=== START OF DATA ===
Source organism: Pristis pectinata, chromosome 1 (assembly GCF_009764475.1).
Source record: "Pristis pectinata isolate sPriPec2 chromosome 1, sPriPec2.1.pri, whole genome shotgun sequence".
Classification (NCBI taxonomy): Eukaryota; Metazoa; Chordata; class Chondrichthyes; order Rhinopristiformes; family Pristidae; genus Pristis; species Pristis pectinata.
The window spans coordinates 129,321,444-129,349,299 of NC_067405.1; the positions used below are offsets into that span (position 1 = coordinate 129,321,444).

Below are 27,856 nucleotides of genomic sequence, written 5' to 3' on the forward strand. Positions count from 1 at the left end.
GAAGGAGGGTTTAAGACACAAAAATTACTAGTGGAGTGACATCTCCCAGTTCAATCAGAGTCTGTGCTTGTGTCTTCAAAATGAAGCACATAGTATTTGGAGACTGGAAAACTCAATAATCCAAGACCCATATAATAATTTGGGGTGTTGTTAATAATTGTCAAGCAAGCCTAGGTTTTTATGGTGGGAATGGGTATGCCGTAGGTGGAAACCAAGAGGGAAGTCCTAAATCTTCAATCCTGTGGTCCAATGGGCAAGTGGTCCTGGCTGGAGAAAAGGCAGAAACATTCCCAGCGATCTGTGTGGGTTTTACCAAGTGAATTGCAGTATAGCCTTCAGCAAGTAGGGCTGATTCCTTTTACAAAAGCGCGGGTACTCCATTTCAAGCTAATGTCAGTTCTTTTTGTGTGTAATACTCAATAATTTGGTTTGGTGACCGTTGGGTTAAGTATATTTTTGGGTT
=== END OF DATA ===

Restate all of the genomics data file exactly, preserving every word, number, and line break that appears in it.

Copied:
Source organism: Pristis pectinata, chromosome 1 (assembly GCF_009764475.1).
Source record: "Pristis pectinata isolate sPriPec2 chromosome 1, sPriPec2.1.pri, whole genome shotgun sequence".
Classification (NCBI taxonomy): Eukaryota; Metazoa; Chordata; class Chondrichthyes; order Rhinopristiformes; family Pristidae; genus Pristis; species Pristis pectinata.
The window spans coordinates 129,321,444-129,349,299 of NC_067405.1; the positions used below are offsets into that span (position 1 = coordinate 129,321,444).

Below are 27,856 nucleotides of genomic sequence, written 5' to 3' on the forward strand. Positions count from 1 at the left end.
GAAGGAGGGTTTAAGACACAAAAATTACTAGTGGAGTGACATCTCCCAGTTCAATCAGAGTCTGTGCTTGTGTCTTCAAAATGAAGCACATAGTATTTGGAGACTGGAAAACTCAATAATCCAAGACCCATATAATAATTTGGGGTGTTGTTAATAATTGTCAAGCAAGCCTAGGTTTTTATGGTGGGAATGGGTATGCCGTAGGTGGAAACCAAGAGGGAAGTCCTAAATCTTCAATCCTGTGGTCCAATGGGCAAGTGGTCCTGGCTGGAGAAAAGGCAGAAACATTCCCAGCGATCTGTGTGGGTTTTACCAAGTGAATTGCAGTATAGCCTTCAGCAAGTAGGGCTGATTCCTTTTACAAAAGCGCGGGTACTCCATTTCAAGCTAATGTCAGTTCTTTTTGTGTGTAATACTCAATAATTTGGTTTGGTGACCGTTGGGTTAAGTATATTTTTGGGTT